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Unicode Character Replacement

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  • Unicode Character Replacement

    I downloaded a file and it displayed this:

    He'd
    but when I looked at the file in hex, it had this ...

    Code:
    48 65 E2 80 99 64
    where the E2 80 99 is apparently Unicode for an apostrophe

    I can't say I've run across that before. I thought the rule of thumb was that a Unicode files started wtih EF BB BF, which I don't see in this file.

    This will get rid of the Unicode bytess easily enough ...
    .
    Code:
    Replace Chr$(&HE2) + Chr$(&H80) + Chr$(&H99) With "'" In temp$
    Insight anyone?

  • #2
    Originally posted by Gary Beene View Post
    I downloaded a file and it displayed this:



    but when I looked at the file in hex, it had this ...

    Code:
    48 65 E2 80 99 64
    . I thought the rule of thumb was that a Unicode files started wtih EF BB BF, which I don't see in this file.
    [/CODE]
    Unicode is not a file format, it is a character encoding. How the character encoding is represented in a file is a different matter.
    (IOW, there is not a single format for a "Unicode file").

    There are several ways that Unicode can be represented in a file, including the commonly encountered UTF-16 and UTF-8.

    It would appear that the file you have is UTF-8 encoded since some characters are encoded with a single byte. UTF-8 encodes Unicode characters with anything from 1 to 4 bytes.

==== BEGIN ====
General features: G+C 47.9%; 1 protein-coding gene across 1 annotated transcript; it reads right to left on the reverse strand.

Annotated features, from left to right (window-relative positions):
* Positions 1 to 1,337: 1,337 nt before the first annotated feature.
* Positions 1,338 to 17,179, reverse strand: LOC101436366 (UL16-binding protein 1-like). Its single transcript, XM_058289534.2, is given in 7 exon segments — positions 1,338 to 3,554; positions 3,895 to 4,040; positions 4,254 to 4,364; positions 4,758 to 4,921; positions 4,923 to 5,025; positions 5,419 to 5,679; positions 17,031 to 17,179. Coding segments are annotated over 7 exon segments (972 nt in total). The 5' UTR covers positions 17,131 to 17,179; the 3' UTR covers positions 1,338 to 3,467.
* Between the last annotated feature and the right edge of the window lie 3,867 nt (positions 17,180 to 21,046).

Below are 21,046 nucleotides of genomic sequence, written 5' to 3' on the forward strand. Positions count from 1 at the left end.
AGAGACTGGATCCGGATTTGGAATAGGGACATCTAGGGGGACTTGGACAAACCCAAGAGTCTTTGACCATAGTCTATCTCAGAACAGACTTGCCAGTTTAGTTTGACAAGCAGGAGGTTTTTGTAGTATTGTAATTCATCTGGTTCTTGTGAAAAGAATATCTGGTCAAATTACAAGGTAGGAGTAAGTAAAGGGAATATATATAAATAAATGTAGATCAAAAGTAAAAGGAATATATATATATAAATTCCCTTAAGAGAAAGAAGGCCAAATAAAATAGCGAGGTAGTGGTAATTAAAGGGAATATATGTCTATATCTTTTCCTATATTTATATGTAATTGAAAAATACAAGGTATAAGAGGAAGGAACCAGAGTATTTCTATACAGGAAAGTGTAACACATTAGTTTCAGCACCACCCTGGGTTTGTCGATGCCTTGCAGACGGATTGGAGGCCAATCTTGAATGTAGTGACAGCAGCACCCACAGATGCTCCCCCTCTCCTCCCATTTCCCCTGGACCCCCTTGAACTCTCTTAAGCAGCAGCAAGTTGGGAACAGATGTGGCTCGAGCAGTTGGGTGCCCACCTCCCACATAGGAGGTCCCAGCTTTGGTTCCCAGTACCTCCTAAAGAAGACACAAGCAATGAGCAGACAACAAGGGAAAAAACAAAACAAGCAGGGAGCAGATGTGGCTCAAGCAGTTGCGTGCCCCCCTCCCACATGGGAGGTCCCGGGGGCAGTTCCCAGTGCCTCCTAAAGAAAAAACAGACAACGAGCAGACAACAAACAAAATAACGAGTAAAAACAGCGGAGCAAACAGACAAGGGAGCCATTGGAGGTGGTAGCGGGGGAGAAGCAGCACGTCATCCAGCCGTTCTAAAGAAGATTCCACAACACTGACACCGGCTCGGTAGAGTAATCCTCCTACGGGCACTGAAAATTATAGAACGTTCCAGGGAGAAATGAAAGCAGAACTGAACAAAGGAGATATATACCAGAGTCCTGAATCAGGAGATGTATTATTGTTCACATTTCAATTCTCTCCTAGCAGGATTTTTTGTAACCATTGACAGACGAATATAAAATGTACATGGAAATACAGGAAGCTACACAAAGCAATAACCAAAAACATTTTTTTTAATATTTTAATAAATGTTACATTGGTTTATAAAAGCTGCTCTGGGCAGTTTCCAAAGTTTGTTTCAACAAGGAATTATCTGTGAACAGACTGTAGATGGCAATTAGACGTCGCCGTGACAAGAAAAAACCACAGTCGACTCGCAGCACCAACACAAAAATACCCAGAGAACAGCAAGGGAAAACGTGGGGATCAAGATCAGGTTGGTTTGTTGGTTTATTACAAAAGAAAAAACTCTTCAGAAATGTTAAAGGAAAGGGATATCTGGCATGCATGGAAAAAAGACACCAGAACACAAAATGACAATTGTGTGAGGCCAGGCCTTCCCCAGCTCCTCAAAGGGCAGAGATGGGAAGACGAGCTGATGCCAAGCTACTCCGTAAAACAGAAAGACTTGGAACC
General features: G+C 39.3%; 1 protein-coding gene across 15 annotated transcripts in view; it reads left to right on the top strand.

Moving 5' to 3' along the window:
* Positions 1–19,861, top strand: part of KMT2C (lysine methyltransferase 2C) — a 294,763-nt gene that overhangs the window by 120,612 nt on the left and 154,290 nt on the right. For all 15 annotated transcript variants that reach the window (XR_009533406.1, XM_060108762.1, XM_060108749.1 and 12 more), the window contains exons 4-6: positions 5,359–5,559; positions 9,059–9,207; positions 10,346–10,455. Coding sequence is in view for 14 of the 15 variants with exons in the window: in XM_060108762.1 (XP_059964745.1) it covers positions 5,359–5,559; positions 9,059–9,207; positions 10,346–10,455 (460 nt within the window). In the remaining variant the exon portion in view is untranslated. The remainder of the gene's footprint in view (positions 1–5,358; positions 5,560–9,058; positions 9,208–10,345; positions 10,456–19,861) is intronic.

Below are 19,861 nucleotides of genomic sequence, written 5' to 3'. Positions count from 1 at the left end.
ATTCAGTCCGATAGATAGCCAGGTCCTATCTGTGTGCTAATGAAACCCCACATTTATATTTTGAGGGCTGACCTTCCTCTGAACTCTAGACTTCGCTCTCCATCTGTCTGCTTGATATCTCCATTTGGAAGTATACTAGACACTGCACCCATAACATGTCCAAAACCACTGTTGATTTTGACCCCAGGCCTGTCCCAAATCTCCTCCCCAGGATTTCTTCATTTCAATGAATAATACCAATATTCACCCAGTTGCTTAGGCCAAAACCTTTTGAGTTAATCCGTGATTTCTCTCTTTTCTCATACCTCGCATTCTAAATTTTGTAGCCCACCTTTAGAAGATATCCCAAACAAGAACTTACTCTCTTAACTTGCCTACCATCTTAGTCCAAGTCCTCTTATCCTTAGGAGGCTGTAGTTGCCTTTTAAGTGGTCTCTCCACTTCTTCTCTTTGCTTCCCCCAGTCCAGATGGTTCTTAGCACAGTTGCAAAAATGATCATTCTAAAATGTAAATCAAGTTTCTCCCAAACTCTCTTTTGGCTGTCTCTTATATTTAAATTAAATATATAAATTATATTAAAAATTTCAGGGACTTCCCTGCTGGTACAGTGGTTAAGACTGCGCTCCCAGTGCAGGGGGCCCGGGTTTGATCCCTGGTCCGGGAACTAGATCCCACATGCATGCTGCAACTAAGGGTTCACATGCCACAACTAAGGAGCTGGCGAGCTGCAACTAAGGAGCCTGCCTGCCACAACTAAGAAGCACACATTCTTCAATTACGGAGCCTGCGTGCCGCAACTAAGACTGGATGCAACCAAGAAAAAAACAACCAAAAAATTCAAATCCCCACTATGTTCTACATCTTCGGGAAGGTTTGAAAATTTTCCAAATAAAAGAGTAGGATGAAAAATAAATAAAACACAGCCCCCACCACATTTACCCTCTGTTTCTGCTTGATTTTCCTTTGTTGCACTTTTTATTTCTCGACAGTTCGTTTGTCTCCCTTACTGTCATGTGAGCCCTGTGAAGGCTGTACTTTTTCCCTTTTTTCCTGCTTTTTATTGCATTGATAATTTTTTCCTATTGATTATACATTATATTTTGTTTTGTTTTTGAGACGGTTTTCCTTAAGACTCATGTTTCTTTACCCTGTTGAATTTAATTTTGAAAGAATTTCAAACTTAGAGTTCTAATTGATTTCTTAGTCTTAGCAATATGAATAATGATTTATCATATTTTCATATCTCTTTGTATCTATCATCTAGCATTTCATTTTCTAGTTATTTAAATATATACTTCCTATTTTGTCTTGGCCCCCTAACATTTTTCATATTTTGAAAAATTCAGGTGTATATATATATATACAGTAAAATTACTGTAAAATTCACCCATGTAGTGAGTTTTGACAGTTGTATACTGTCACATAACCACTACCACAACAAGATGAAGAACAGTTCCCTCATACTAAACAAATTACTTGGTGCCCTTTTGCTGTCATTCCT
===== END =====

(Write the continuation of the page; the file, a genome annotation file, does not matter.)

EF BB BF is the optional Byte OrderMark for UTF-8. ( For UTF-16, it is FE FF)

    To quote Wikipedia:

    BOM use is optional. Its presence interferes with the use of UTF-8 by software that does not expect non-ASCII bytes at the start of a file but that could otherwise handle the text stream.

    IOW, it's up to you to know or determine what the format of an unknown text file format which as you are learning can be difficult


    Although similar in appearance, E28099 is not an apostrophe. It is 3 byte UTF-8 encoding of the Unicode code point &H2019 which is the "right single quotation mark" (Those nasty things that MS Word likes to throw in and call "smart quotes").

    http://unicode.scarfboy.com/?s=U%2BE28099

    Comment


    • #3
      load the file into a string = MyFile
      mystring as string
      myWstring as wstring

      mystring = utf8tochr$ (Myfile) you will get Ansi version.
      myWstring = utf8tochr$ (Myfile) you will get wide version.

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